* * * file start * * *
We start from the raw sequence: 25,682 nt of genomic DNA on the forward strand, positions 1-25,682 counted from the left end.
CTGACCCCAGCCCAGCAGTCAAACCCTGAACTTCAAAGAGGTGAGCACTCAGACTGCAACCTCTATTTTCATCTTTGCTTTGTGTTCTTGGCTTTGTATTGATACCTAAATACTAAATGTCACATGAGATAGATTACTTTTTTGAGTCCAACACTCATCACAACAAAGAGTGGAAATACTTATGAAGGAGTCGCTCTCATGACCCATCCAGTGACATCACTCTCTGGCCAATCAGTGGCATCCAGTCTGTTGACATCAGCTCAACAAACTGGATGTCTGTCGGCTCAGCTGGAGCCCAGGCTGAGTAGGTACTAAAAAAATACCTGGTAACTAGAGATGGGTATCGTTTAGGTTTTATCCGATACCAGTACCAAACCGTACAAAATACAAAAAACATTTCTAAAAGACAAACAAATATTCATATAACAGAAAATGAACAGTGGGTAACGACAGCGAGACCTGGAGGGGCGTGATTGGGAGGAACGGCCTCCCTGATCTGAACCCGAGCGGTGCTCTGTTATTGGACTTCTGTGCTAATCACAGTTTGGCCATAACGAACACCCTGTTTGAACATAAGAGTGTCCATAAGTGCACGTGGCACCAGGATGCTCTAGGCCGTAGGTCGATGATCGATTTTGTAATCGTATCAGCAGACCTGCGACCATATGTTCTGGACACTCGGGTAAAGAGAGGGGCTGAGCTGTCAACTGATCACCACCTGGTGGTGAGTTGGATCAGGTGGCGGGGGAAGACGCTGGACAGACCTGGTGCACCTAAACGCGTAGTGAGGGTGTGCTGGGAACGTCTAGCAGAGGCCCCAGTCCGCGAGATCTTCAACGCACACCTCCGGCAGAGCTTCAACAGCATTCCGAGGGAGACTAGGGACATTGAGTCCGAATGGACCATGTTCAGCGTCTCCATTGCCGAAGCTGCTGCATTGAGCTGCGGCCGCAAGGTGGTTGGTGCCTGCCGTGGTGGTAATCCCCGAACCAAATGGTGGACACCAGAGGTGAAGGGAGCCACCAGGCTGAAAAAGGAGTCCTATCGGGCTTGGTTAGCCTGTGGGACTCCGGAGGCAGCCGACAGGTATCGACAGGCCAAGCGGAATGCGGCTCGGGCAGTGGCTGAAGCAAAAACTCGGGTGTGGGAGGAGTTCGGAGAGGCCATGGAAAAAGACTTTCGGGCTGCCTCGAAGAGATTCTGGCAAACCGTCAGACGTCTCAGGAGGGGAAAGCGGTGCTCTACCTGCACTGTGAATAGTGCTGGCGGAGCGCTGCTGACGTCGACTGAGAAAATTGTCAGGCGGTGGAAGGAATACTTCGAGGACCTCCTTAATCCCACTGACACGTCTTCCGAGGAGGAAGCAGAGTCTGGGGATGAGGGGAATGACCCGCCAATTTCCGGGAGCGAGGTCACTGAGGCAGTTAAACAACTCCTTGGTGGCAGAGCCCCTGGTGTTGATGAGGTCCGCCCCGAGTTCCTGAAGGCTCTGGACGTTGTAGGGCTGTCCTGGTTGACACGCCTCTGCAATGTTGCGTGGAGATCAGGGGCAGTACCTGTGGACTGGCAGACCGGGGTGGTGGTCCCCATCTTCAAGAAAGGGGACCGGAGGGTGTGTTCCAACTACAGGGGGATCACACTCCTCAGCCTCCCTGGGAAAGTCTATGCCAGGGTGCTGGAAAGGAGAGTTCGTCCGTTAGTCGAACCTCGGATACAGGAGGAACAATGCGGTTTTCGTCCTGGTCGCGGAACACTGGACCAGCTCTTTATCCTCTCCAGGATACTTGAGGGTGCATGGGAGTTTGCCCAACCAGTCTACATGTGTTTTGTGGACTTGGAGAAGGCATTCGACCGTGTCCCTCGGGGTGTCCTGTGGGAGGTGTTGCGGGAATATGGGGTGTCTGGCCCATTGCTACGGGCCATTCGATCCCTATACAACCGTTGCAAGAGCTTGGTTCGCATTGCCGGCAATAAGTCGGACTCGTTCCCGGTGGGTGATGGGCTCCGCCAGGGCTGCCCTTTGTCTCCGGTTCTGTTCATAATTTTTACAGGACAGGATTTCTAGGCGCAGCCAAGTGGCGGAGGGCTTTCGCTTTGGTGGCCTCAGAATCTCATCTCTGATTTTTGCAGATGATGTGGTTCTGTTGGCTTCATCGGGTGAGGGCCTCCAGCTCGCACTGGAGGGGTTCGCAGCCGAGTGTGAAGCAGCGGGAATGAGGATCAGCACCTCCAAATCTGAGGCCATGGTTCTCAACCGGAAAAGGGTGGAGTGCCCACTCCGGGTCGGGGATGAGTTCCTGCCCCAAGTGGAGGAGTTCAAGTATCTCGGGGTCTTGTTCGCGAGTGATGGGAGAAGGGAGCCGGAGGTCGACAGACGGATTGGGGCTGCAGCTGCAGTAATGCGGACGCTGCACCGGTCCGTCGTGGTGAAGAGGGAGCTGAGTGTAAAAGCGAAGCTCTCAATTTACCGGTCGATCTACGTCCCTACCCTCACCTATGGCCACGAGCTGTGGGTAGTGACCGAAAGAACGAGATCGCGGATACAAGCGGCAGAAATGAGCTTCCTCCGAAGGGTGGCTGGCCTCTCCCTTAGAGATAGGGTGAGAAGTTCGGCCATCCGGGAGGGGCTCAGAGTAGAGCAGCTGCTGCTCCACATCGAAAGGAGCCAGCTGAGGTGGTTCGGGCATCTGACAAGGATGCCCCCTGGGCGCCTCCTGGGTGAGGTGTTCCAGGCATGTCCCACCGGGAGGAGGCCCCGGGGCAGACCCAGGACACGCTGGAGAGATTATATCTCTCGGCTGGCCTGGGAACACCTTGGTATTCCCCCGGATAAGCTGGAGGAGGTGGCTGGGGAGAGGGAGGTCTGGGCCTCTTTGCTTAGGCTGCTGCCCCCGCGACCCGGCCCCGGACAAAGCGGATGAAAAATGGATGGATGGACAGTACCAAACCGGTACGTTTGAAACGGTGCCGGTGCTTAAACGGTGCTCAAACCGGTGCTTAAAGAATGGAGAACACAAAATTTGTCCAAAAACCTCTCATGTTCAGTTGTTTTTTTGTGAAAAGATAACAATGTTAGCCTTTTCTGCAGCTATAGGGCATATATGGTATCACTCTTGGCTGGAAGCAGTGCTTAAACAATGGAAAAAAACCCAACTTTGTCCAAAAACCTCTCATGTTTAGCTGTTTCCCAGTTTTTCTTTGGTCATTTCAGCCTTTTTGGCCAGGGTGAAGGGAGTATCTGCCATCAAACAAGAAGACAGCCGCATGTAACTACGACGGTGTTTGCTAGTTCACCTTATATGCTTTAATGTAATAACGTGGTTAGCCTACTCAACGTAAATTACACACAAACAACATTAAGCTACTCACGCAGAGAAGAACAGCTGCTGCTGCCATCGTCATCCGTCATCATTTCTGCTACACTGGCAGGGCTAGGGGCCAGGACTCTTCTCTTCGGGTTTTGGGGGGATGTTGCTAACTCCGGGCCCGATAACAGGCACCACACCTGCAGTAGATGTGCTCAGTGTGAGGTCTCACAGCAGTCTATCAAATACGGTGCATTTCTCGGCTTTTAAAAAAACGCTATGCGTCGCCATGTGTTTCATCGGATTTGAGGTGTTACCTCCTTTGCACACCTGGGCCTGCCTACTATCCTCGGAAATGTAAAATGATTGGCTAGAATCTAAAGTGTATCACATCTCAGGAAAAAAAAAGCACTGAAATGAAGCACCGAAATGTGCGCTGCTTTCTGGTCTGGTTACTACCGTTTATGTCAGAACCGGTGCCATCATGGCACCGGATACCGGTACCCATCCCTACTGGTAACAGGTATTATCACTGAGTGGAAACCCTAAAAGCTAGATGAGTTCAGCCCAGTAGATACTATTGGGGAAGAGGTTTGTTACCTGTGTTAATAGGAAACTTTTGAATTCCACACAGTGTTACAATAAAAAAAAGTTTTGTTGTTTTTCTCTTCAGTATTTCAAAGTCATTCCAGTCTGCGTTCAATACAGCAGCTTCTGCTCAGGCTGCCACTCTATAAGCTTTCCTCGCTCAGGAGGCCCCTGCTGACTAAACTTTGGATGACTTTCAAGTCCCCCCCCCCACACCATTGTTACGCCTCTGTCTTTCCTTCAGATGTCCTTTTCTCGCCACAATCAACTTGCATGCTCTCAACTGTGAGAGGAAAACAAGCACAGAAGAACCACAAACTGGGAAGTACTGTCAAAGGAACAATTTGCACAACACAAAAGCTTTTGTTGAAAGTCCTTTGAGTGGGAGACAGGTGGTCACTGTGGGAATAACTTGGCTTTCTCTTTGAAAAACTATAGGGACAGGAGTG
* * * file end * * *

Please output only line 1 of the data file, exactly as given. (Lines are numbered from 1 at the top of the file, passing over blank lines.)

We start from the raw sequence: 25,682 nt of genomic DNA on the forward strand, positions 1-25,682 counted from the left end.